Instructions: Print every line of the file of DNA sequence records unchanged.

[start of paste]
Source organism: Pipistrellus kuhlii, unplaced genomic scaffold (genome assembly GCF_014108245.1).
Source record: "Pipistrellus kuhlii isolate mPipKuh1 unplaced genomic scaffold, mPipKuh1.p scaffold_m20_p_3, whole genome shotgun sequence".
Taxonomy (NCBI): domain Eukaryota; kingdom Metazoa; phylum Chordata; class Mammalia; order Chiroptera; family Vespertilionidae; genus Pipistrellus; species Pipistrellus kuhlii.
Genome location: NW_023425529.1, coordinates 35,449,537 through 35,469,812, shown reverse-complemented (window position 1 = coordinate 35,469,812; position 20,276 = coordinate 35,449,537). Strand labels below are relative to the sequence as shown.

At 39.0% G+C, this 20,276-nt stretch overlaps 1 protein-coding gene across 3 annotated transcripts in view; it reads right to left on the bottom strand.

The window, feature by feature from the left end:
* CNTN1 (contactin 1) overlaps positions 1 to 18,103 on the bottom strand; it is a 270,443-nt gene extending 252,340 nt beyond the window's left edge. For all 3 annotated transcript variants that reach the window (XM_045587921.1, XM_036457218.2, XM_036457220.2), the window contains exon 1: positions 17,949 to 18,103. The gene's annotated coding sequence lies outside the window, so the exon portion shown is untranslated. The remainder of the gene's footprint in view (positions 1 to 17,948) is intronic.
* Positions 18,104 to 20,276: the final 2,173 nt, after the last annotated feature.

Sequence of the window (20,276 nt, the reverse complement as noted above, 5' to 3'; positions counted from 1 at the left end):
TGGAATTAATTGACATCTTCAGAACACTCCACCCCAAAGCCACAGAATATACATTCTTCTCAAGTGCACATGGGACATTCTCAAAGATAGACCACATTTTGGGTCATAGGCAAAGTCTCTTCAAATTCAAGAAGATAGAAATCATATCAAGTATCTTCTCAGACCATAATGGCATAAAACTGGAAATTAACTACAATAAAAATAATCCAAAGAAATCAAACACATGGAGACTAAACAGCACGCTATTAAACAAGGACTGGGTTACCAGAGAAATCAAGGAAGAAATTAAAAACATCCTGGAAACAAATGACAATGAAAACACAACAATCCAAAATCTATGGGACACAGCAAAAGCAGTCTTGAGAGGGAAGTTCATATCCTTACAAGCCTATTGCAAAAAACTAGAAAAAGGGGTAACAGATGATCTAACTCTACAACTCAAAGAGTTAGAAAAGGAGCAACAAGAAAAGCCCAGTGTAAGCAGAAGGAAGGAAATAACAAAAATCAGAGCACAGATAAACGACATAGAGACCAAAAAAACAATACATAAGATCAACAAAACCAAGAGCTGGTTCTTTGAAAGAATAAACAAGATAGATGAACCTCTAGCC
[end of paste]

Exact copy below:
Source organism: Pipistrellus kuhlii, unplaced genomic scaffold (genome assembly GCF_014108245.1).
Source record: "Pipistrellus kuhlii isolate mPipKuh1 unplaced genomic scaffold, mPipKuh1.p scaffold_m20_p_3, whole genome shotgun sequence".
Taxonomy (NCBI): domain Eukaryota; kingdom Metazoa; phylum Chordata; class Mammalia; order Chiroptera; family Vespertilionidae; genus Pipistrellus; species Pipistrellus kuhlii.
Genome location: NW_023425529.1, coordinates 35,449,537 through 35,469,812, shown reverse-complemented (window position 1 = coordinate 35,469,812; position 20,276 = coordinate 35,449,537). Strand labels below are relative to the sequence as shown.

At 39.0% G+C, this 20,276-nt stretch overlaps 1 protein-coding gene across 3 annotated transcripts in view; it reads right to left on the bottom strand.

The window, feature by feature from the left end:
* CNTN1 (contactin 1) overlaps positions 1 to 18,103 on the bottom strand; it is a 270,443-nt gene extending 252,340 nt beyond the window's left edge. For all 3 annotated transcript variants that reach the window (XM_045587921.1, XM_036457218.2, XM_036457220.2), the window contains exon 1: positions 17,949 to 18,103. The gene's annotated coding sequence lies outside the window, so the exon portion shown is untranslated. The remainder of the gene's footprint in view (positions 1 to 17,948) is intronic.
* Positions 18,104 to 20,276: the final 2,173 nt, after the last annotated feature.

Sequence of the window (20,276 nt, the reverse complement as noted above, 5' to 3'; positions counted from 1 at the left end):
TGGAATTAATTGACATCTTCAGAACACTCCACCCCAAAGCCACAGAATATACATTCTTCTCAAGTGCACATGGGACATTCTCAAAGATAGACCACATTTTGGGTCATAGGCAAAGTCTCTTCAAATTCAAGAAGATAGAAATCATATCAAGTATCTTCTCAGACCATAATGGCATAAAACTGGAAATTAACTACAATAAAAATAATCCAAAGAAATCAAACACATGGAGACTAAACAGCACGCTATTAAACAAGGACTGGGTTACCAGAGAAATCAAGGAAGAAATTAAAAACATCCTGGAAACAAATGACAATGAAAACACAACAATCCAAAATCTATGGGACACAGCAAAAGCAGTCTTGAGAGGGAAGTTCATATCCTTACAAGCCTATTGCAAAAAACTAGAAAAAGGGGTAACAGATGATCTAACTCTACAACTCAAAGAGTTAGAAAAGGAGCAACAAGAAAAGCCCAGTGTAAGCAGAAGGAAGGAAATAACAAAAATCAGAGCACAGATAAACGACATAGAGACCAAAAAAACAATACATAAGATCAACAAAACCAAGAGCTGGTTCTTTGAAAGAATAAACAAGATAGATGAACCTCTAGCC